José Mourinho has been many things during his long career as a manager: a serial winner, a pragmatic strategist, a controversial figure, Arsène Wenger's cause for insomnia and the living embodiment of the phrase "my way or the highway". But one thing he has not been in all those years is a developer of young talent.
Now, we're not going to get into the De Bruyne/Lukaku/many others debate because it's tiresome and it has been written by better and worse authors than this particular aspect of The Busby Babe. But those people that pointed out in the past that Mourinho doesn't do youth do have a point: the Portuguese always relies on proven players to make his title challenges and has been pretty successful at that. Considering that football lives now with a results-above-everything mentality, that's paramount.
With regard to youth, Manchester United is an anomaly among the big clubs in Europe: a club that prides itself on developing youngsters, going back to the days of the never-forgotten Busby Babes. United fans love to see an academy graduate getting minutes with the first team; it represents the club's heart and raison d’être. So when Mourinho arrived to be our new
overlord manager, concerns about the future of the likes of Marcus Rashford, Timothy Fosu-Mensah, Adnan Januzaj, Jesse Lingard, Cameron Borthwick-Jackson and Andreas Pereira — among a few others — was understandable because of the Portuguese's precedent with youngsters. We'll talk about the Brazilian jewel in this article.
Anyone following Twitter, Facebook, Instagram and the match threads of The Busby Babe in recent years will tell you that we United fans wanted Louis van Gaal to give Pereira more chances on the first team. The former PSV youngster outgrew the Under-21 fairly quickly with his maturity, creativity and being just overall incredibly talented. He also showed himself to be highly versatile, playing as a left winger, an attacking midfielder and in the heart of midfield. But van Gaal was very reluctant to give the Brazilian a chance and with Mourinho on the horizon, some fans feared that young Andreas would turn into Pogba 2.0 (and given the scenario with Pogba nowadays, we really don't want to spend 150 million pounds if he turns into a superstar at another club).
So Mourinho came, gave Pereira a few matches in pre-season, spoke highly of him and sent him on loan to the Spanish side Granada to gain much more experience on the pitch in one of the world's greatest leagues. Perhaps not what everybody expected in terms of desire (every fan wants to see their star youngster gaining experience with their club), but it was the most likely scenario, considering how Mourinho works.
Pereira took the challenge with gusto and has been the solitary bright spot of a team who is sitting 19th on the league and is one of the main candidates for relegation. Having said that, Andreas has been one of the starting players in pretty much every match, has put in some encouraging performances given his team's situation and malfunction and is gaining the experience of a relegation struggle while the rest of the squad relies on him, toughening him in the process. That's good; that's great, in fact. But the season would end in a couple of months and we have to ask ourselves this: should Andres Pereira be given an opportunity at United's first team next season?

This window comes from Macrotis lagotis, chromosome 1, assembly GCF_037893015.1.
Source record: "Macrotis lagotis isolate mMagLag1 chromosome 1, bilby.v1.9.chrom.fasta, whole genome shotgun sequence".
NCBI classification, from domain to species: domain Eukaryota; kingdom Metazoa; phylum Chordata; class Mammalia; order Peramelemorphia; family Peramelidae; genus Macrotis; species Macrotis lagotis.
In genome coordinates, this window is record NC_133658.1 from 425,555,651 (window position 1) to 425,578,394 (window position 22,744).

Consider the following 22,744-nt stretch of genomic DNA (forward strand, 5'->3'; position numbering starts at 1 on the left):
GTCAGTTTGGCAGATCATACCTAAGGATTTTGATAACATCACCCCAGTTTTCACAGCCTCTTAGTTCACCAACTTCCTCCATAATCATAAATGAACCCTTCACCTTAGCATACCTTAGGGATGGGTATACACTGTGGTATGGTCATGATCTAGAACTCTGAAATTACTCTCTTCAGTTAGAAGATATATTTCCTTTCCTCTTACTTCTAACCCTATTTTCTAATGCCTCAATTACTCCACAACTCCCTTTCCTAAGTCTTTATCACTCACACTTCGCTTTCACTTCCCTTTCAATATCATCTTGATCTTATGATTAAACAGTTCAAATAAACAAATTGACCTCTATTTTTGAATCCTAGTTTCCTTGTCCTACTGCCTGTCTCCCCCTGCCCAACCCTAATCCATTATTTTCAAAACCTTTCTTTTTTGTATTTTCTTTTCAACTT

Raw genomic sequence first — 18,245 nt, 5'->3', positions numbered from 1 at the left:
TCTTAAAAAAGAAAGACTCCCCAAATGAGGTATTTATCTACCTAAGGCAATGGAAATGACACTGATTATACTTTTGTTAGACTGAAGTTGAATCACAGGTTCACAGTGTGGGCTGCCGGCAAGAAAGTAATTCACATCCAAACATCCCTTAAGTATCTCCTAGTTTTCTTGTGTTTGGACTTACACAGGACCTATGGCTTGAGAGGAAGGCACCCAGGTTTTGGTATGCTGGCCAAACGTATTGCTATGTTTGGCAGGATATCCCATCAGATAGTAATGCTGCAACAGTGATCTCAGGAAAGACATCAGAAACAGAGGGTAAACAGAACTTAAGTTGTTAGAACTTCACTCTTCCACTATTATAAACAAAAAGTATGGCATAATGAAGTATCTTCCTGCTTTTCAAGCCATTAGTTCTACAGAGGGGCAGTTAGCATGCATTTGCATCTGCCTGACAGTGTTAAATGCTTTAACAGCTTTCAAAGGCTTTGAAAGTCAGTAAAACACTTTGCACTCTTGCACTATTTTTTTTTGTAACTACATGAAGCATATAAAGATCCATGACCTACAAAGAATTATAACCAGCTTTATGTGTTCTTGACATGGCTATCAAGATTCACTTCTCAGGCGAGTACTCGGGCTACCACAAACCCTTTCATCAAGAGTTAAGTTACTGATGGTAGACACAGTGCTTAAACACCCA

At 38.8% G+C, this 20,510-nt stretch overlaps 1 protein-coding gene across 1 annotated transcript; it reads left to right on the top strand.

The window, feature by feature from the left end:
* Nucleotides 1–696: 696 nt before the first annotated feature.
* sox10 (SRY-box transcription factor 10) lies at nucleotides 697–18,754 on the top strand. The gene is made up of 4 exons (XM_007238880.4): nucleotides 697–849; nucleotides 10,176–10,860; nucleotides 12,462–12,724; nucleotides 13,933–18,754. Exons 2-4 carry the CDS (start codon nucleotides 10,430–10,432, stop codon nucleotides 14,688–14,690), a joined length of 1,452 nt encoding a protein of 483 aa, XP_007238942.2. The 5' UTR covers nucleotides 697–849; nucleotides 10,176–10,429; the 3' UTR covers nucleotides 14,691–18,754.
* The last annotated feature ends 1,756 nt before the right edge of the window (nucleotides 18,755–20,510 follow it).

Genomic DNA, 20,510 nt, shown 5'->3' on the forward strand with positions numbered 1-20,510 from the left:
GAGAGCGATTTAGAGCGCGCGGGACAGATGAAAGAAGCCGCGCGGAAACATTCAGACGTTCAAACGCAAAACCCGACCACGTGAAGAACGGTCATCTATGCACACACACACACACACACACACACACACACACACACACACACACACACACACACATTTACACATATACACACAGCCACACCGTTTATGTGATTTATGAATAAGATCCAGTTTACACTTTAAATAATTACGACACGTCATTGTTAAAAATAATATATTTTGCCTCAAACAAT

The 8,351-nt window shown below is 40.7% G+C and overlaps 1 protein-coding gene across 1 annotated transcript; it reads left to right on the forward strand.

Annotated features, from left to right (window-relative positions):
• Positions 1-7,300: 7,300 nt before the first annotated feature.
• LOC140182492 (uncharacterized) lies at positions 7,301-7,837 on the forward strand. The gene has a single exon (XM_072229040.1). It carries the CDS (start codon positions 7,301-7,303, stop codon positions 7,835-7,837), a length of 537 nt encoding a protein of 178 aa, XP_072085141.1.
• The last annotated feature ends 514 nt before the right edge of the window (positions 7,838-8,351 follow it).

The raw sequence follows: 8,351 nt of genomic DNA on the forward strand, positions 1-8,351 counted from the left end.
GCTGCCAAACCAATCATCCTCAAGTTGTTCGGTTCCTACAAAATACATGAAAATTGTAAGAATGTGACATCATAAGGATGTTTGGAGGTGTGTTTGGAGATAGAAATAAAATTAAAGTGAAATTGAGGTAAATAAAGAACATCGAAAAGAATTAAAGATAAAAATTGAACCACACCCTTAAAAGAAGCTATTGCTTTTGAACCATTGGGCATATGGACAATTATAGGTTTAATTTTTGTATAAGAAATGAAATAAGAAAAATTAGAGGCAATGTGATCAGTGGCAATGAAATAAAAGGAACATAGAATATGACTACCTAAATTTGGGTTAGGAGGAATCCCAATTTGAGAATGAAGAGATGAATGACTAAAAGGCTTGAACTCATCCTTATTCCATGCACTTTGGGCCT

With Wayne Rooney, Bastian Schweinsteiger, Ashley Young, (perhaps) Marouane Fellaini and (pretty please, don't do it, Mou) Anthony Martial possibly leaving next season, a spot for Pereira could be granted. During the club's bad run of draws, the team has been lacking creativity to disarm the opposition's defense and player such as Andreas, coming from the bench, could provide a certain spark during these ordeals. And while he'd certainly be demanding more playing time after his loan spell, a role coming as a substitute wouldn't be such a bad deal for the Brazilian.
Mourinho has been talking pretty well of Andreas and Andreas has been talking equally well of Mourinho, with both of them admitting they have been talking repeatedly during this season. The lad knows the club and seems like the type of creative player the Portuguese manager likes: skilful, hardworking and with a good mentality. But we can also argue that playing at Manchester United is much more demanding than playing at Granada in terms of chances and expectations; we have seen players such as a Ángel Di María, Radamel Falcao and Memphis Depay not being able to cope with that while having much more than just the one full top-flight season that Pereira has under his belt.
At the end of the day, kids will be kids. Andreas Pereira is probably going to play in a top league next season, regardless of the team. He is probably going to do wonders at times and he is probably going to make mistakes at others. The nature of the youngster. The important thing to ask ourselves is if those wonders and those mistakes are going to be, at the long haul, beneficial for United's next season, if he stays.
We have stated our opinion and we would love read yours on the comment section about the future of one of the academy's brightest graduates in the last couple of years.